28. This post speaks to me because I am currently searching for which symbols mean the most to me. I see so much symbolism in other’s work that I wonder… That Deborah addresses this very issue is interesting. I am curious about her process.

  29. It is so much fun to see people I “know” work together and how different each interprets the same idea. I guess I really don’t have one symbol. Ages ago I read Angeles Arrien’s book on the Symbols of Life -circle, triangle, square, spiral, and cross. I’ve always been attracted to spirals, maybe my Celtic ancestors? So, there is usually a spiral hidden in my work or a bit of nature – leaves, insects, flowers, etc. I love the idea of chairs. I love and collect chairs, especially really old hand made ones. I think of the maker and look for their tool marks. Deborah’s book sounds exciting and will be on the next shopping list! Thanks for sharing your artwork and your conversation! Now I want to go pet chairs.LOL!

  30. I used to have horses as my symbol although I didn’t call it that. I have always loved them and lions since I was a little girl. Now my symbol is a cat and a Sunmoon. Cats and horses are similar to me and did you know they can be great friends to each other? My friends horse had a friend cat who slept on his hind quarters.
    Love the book and this interview. I hope to see more of your chairs too. Hugs

  31. Barb Skinner says:

    Symbols of dragonflies and honu, (Hawaiin sea turtles), are part of my artwork, both have survived through the ages and represent both freedom and endurance to me. I am interested in reading about different methods of using symbols in my artwork.

  32. Lindy Wesney says:

    I’ve always used the Ohio Star as a symbol. The continuous line to form it signifies the journey of life.

  33. Kate Owens says:

    I’m inspired by the different interpretations even a common, simple symbol evokes to the various eyes of the beholders. It is so interesting making art that talks to me, then if I’m lucky, learning what the conversation is between the art and the viewer. Thank you for sharing Melanie and Deborrah, the book looks like a great one to add to our libraries.

  34. I favor circles and spirals. I feel they connect me to the continuation of life and the universe.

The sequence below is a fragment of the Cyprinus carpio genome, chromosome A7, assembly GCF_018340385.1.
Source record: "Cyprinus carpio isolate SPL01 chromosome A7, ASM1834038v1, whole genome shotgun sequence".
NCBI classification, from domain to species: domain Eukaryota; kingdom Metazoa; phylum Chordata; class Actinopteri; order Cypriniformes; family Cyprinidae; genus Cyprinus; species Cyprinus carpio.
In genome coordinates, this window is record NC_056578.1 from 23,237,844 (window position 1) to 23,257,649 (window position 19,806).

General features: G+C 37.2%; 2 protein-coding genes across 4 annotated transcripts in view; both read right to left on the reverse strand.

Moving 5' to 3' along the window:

35. I particularly like trees, leaves, spells, birds, nests, and feathers. Spirals, circles. Teapots. I’d love this book especially as a birthday gift! It’s oct 6th.

  36. I haven’t created that many art quilts over the years, but I have incorporated keys, flowers, and circles into the pieces that I have made. Thanks for participating in Deborah’s video Blog Hop! I’m hoping to win a copy of the book for my guild library, as I already have a copy of my own.

  37. I love symbols in art. Right now my most used symbol is the peace sign. I feel that if you put peace out into the world it will be passed on. At least I hope it will.

    Thanks for the chance to win a copy of this book/1

  38. Lynn Kunz says:

    I like using circles. I also like using anything related to birds – a feather, egg, nest, or a bird itself.

  39. I like circles and moons, but don’t really use them that much. I would like to incorporate ferns into my work (and mountains a little, too) to reflect my beautiful Pacific NorthWest background. I once tried collecting fern fabrics, but now would like to try quilting the shape.

  40. I don’t have a specific symbol, but I get very much inspired to explore and find my own.

  41. chairs happen to be an image i come back to ever so often as a symbol of welcoming…. in my house all my chairs have a story……another symbol I turn to ever so often is the hand…it is so versatile, meaning so much but as in art I like variety too so hands don’t always appear in my art…Birds and the nest they leave empty is now very actual in my life. Of my symbold I created stencil and stamps so I can make the reappear more often in my journaling for instance.
    right now i’m building up fabrics having been dyeed naturally…the dyeing process being an important passage….next is my great sewing project with this.

  42. My symbol is a tree, as a connection to nature as well as a symbol of strength, perseverance and endurance. I look forward to reading about how to incorporate these into my quilts.

  43. Amanda Kapp says:

    A great conversation – thank you for sharing. It made me walk around and look at my environment differently curious what might find its way into my personal symbols.